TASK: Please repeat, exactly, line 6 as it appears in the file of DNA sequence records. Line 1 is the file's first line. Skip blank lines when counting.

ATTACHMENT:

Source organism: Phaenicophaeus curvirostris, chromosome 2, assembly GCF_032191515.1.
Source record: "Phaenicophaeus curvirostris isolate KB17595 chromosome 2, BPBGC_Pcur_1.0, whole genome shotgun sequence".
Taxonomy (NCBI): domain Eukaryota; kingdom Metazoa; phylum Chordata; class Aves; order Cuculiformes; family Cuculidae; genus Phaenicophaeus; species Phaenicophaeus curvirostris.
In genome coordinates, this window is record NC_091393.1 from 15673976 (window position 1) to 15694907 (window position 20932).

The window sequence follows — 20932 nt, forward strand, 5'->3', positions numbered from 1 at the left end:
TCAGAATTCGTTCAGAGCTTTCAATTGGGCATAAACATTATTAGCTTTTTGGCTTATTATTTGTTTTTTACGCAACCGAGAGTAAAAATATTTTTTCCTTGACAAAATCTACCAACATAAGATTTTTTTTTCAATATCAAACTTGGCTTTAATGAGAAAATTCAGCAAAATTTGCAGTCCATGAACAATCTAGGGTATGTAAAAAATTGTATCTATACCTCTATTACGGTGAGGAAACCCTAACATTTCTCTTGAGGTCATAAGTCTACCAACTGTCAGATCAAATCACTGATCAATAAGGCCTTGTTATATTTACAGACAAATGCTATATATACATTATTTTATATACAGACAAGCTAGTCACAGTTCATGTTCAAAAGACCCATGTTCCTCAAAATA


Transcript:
TCAGAATTCGTTCAGAGCTTTCAATTGGGCATAAACATTATTAGCTTTTTGGCTTATTATTTGTTTTTTACGCAACCGAGAGTAAAAATATTTTTTCCTTGACAAAATCTACCAACATAAGATTTTTTTTTCAATATCAAACTTGGCTTTAATGAGAAAATTCAGCAAAATTTGCAGTCCATGAACAATCTAGGGTATGTAAAAAATTGTATCTATACCTCTATTACGGTGAGGAAACCCTAACATTTCTCTTGAGGTCATAAGTCTACCAACTGTCAGATCAAATCACTGATCAATAAGGCCTTGTTATATTTACAGACAAATGCTATATATACATTATTTTATATACAGACAAGCTAGTCACAGTTCATGTTCAAAAGACCCATGTTCCTCAAAATA